Brow Beat

NBC Decides It’s Too Soon for a Carmichael Show Episode About Mass Shootings

The Carmichel Show loves to take on hot-button issues, but this one hit a little too close to home.

NBC

The now-familiar cycle of post-shooting responses has moved through the “thoughts and prayers” and “too soon” phases and reached the point where it’s time to postpone pieces of popular culture that remind us how gun-related violence has become an inescapable fact of American life.

The first casualty, so to speak, is The Carmichael Show, which was to air an episode last night, entitled “Shoot-up-able,” in which Jerrod was involved in a mass shooting at a shopping mall. According to Deadline, the episode was “postponed out of sensitivity” to yesterday’s shooting of Rep. Steve Scalise and four others at a Congressional baseball practice in Alexandria, Virginia. The Deadline article does not mention whether the day’s other shooting, in which three people were killed at a UPS warehouse in San Francisco, played a role in the decision.

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“Shoot-up-able” was replaced by an episode called “Lesbian Wedding,” which was originally scheduled for June 28. No new date for the episode has been announced. (The network’s much-touted Megyn Kelly interview with Alex Jones, who has championed the theory that the Sandy Hook massacre was an elaborate hoax concoted by gun-control advocates, is scheduled to air Sunday as planned.) Update, June 27: “Shoot-up-able” has been rescheduled for June 28.

In “Shoot-up-able,” Jarrod returns to his apartment and tells his fiancé, Maxine, that he was at the mall when a shooter opened fire and three people were killed, but his tone is matter-of-fact, almost blasé. He doesn’t even interrupt the song Maxine is singing when he walks in the door—which, in a more fortuitous bit of timing, is “Waving Through a Window” from Dear Evan Hansen, which won several Tony awards on Sunday night. He waits for her to finish and ask “How was the mall?” before breaking the news.

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Even for an episode of The Carmichael Show, which prides itself on taking on social issues, “Shoot-up-able” is especially dark and politically pointed. Jarrod’s calm demeanor, which can partially be chalked up to shock, also mirrors the way many Americans have effectively come to accept mass shootings as inevitable. Some places, he tells Maxine, are just easy targets, “like the airport, or a train station, or a concert, or maybe the quad of a liberal arts college. It’s the reason you and I never go to the movies at like 8 p.m. on a Friday night.” Although Jarrod’s mother is distraught at her son’s near-death experience, his father immediately starts trying to guess the shooter’s identity, reasoning from all-too-familiar experience that they must belong to one of three groups: “ISIS, racist white, Asian pushed to the brink by his tiger mom.” When Jarrod bristles at his assumptions, his father replies, “Who are we supposed to blame? The shooter? The NRA? The Republicans for blocking sensible gun legislation time and time again?”*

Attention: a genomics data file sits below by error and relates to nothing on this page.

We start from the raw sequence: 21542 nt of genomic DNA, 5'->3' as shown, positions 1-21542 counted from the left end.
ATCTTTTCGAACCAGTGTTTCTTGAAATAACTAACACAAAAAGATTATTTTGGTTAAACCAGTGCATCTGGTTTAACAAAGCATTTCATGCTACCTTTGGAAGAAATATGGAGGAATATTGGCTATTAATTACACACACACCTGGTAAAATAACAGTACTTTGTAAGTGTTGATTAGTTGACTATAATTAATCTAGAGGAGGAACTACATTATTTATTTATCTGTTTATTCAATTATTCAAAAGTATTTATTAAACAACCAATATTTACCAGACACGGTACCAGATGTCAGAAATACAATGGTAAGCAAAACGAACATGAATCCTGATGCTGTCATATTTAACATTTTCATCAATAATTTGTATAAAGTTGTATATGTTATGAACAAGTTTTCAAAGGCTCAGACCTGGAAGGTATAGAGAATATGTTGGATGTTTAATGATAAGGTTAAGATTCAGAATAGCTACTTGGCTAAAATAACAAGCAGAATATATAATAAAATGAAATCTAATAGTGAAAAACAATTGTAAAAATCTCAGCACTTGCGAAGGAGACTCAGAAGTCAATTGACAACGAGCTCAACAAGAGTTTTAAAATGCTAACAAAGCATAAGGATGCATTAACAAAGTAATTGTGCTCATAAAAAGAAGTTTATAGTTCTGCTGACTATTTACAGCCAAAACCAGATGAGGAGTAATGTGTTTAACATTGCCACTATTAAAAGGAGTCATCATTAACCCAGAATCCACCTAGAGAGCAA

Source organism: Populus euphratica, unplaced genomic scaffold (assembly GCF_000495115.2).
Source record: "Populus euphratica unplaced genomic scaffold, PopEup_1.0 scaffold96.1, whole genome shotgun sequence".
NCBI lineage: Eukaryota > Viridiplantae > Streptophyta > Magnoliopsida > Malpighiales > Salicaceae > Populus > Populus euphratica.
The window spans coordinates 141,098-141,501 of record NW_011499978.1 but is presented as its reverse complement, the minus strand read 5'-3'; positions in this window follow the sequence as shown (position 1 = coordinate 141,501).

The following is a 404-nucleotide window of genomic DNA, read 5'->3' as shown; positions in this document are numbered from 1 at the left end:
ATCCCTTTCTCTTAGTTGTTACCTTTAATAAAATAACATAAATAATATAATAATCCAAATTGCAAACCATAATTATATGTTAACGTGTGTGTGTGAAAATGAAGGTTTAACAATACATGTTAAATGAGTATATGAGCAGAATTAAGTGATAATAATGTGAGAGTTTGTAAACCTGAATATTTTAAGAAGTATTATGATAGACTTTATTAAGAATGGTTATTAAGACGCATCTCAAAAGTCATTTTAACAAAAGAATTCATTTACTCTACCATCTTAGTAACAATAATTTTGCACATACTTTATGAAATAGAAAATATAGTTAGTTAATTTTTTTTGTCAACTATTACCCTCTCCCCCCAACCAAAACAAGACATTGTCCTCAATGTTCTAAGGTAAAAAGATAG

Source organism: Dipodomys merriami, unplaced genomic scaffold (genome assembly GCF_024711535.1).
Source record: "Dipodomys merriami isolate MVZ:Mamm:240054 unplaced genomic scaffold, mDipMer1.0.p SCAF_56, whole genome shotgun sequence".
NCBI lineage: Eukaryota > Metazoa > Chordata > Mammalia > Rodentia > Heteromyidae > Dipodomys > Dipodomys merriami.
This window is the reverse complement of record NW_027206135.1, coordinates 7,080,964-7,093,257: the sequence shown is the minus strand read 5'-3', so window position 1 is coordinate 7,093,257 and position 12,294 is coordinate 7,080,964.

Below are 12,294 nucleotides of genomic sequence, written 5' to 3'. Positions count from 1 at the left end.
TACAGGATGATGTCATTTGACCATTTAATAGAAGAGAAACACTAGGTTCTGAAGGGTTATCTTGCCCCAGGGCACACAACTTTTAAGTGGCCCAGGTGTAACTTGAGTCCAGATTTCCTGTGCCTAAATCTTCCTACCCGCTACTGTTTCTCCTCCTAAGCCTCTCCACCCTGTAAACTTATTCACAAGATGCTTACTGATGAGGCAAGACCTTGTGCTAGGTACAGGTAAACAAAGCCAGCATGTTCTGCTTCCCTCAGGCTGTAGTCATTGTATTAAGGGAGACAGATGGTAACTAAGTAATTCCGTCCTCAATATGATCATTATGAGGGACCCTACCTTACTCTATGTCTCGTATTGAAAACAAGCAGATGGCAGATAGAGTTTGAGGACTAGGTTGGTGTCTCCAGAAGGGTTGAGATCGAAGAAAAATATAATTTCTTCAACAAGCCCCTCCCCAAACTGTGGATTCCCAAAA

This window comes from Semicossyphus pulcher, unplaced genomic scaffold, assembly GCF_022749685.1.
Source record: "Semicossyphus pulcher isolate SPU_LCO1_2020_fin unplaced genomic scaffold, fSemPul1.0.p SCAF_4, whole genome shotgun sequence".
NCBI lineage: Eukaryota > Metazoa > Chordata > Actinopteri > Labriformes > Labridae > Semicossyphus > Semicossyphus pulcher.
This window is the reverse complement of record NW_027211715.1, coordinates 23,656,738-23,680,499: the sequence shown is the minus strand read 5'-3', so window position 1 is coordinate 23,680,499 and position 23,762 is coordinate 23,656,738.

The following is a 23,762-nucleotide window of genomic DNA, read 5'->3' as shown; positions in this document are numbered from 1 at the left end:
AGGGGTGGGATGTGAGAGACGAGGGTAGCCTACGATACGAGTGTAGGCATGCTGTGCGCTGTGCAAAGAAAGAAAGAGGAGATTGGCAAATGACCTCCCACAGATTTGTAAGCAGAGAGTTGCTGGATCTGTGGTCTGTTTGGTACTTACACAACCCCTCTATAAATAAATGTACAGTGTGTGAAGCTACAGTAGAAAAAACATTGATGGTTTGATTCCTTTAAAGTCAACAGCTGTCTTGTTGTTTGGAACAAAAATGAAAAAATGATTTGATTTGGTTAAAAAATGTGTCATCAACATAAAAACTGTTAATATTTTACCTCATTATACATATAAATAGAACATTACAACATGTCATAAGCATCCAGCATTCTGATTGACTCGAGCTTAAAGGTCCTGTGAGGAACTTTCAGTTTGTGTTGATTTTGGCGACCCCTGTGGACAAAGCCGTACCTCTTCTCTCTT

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The Carmichael Show prides itself on its topicality, but through an accident of timing, it hit a little too close to home. Not to worry, though: NBC will surely set a new air date, and with only 154 mass shootings in the 167 days since Jan. 1, there’s at least a small chance one won’t happen on the day it’s scheduled to air.

Update, June 15: Netflix has released a Chelsea clip, taped yesterday, on which Jarrod Carmichael talks about the episode and NBC’s decision: “I thought that tonight’s episode would be an opportunity to talk about these tragedies in a meaningful way. … A lot of times when things like this happen and people want to talk about it in an outlet that’s not the news, people will say ‘Too soon.’ But when is it not too soon?”

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*Correction, June 19: This quote was initially published in incomplete form.

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